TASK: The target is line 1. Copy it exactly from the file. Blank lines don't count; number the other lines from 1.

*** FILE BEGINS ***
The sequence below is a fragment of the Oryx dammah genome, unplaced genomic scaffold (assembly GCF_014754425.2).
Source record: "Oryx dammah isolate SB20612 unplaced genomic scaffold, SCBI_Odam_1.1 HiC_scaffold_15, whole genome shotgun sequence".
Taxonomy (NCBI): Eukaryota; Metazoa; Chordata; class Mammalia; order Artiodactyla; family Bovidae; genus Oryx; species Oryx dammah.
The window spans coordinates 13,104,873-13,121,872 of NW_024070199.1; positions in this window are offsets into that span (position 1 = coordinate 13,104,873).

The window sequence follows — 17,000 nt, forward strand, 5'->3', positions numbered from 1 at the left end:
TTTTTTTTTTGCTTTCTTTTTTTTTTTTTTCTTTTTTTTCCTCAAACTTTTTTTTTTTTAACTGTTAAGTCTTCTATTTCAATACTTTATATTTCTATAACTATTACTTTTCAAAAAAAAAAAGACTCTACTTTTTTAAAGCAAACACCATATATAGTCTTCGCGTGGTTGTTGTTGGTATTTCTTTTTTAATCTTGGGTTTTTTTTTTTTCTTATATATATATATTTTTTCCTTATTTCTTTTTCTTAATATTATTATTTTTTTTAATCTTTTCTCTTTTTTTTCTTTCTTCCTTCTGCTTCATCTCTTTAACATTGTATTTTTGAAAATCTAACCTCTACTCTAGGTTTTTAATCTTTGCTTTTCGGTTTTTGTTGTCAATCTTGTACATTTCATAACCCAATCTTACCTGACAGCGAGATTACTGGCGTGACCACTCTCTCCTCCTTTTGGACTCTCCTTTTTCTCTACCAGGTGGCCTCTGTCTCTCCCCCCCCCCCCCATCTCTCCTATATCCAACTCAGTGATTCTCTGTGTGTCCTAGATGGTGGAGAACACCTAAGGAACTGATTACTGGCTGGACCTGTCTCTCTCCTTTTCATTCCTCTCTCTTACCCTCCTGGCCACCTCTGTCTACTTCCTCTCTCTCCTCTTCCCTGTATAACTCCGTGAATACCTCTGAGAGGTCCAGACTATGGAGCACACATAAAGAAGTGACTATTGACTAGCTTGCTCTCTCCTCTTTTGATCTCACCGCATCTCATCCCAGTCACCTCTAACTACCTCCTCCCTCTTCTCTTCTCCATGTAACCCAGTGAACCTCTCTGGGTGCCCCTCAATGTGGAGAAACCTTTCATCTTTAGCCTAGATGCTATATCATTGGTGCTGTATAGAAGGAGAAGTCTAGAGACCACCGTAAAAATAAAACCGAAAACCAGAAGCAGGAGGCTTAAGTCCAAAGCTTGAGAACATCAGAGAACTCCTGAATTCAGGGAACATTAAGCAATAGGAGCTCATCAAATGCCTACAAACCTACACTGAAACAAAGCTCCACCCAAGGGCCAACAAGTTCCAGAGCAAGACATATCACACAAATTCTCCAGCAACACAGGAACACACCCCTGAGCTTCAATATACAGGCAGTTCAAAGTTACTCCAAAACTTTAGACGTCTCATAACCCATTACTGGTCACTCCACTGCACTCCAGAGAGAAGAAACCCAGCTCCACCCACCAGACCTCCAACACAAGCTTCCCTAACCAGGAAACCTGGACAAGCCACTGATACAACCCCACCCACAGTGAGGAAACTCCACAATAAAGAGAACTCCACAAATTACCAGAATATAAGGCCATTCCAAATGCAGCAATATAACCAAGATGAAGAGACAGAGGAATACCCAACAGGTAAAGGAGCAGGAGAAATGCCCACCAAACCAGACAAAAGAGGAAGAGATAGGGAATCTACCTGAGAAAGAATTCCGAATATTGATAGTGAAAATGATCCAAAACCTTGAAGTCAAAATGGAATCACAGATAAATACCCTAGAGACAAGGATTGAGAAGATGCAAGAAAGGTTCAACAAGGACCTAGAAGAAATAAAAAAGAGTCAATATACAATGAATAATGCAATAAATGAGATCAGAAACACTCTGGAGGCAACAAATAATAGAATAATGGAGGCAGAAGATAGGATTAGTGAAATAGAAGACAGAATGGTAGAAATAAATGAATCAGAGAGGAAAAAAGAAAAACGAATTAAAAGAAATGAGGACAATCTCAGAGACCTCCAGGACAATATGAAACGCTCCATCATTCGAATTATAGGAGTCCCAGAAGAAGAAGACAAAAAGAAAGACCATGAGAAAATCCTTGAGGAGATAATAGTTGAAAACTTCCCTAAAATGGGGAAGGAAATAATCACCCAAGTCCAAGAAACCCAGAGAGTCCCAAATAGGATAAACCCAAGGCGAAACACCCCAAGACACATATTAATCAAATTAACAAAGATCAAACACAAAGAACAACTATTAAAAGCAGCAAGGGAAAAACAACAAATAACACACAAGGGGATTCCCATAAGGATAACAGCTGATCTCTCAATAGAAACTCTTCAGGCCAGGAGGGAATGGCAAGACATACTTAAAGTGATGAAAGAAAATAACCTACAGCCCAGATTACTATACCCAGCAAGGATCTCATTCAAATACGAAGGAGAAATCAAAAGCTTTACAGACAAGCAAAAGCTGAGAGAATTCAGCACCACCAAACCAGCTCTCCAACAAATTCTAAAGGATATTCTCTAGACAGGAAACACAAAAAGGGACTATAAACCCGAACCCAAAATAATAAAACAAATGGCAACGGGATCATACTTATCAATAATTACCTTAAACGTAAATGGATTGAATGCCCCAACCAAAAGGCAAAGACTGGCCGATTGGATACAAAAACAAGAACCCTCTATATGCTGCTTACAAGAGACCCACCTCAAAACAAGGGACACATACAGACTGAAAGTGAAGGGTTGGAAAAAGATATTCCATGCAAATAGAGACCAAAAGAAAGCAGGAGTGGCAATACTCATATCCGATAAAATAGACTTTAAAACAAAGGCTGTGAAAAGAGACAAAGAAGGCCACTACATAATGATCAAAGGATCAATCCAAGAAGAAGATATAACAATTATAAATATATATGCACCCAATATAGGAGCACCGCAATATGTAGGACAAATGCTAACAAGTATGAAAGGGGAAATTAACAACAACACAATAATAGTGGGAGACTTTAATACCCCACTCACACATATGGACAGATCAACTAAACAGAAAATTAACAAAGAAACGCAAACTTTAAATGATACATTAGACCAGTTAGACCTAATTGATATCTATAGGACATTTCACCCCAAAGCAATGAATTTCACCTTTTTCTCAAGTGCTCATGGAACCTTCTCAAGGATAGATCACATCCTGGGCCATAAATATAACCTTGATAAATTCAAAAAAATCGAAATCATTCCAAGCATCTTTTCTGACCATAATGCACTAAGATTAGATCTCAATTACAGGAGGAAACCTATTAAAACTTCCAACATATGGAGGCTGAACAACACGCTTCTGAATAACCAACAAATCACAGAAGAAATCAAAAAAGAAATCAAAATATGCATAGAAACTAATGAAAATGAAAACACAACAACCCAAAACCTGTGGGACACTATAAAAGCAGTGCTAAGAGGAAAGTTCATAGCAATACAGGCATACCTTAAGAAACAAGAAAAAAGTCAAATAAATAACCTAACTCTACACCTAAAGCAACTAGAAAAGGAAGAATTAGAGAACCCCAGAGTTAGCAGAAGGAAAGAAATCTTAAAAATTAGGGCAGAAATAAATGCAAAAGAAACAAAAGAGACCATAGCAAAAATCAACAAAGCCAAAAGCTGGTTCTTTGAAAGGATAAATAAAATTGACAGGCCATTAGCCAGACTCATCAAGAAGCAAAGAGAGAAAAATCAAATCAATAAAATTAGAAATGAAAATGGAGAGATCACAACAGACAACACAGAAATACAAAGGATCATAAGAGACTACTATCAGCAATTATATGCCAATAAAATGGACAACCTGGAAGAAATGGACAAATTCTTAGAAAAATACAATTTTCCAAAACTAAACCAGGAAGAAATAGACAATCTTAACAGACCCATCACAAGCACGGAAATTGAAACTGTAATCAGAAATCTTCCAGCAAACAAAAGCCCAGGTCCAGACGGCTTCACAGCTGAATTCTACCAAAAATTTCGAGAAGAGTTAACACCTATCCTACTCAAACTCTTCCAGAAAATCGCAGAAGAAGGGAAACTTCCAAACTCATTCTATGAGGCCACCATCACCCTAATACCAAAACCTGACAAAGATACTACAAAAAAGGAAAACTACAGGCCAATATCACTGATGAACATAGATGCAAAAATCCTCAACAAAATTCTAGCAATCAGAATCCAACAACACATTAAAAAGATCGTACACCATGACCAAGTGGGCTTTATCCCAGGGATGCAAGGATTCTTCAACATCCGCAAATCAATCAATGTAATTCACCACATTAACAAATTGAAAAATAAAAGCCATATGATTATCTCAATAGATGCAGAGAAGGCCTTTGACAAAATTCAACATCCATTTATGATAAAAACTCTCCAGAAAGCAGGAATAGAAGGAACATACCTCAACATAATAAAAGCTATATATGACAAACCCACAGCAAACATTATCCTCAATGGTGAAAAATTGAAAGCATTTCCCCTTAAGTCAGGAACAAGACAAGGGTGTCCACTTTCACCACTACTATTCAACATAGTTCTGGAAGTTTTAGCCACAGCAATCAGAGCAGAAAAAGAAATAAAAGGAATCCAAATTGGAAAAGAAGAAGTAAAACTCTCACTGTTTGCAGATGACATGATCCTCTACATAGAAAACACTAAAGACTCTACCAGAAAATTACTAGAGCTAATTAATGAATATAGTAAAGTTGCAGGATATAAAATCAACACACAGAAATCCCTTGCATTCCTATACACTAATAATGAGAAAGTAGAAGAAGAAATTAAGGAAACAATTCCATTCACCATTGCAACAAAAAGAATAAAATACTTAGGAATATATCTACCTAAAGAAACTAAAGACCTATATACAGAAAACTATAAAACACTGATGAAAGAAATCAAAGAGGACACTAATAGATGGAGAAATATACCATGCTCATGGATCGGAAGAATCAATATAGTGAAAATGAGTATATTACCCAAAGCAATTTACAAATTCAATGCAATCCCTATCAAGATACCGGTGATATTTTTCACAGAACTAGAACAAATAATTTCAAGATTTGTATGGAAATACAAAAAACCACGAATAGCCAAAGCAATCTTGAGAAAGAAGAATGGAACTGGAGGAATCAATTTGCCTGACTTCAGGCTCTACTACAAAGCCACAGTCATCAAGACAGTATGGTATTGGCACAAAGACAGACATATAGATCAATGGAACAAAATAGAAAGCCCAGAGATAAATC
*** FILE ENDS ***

The sequence below is a fragment of the Oryx dammah genome, unplaced genomic scaffold (assembly GCF_014754425.2).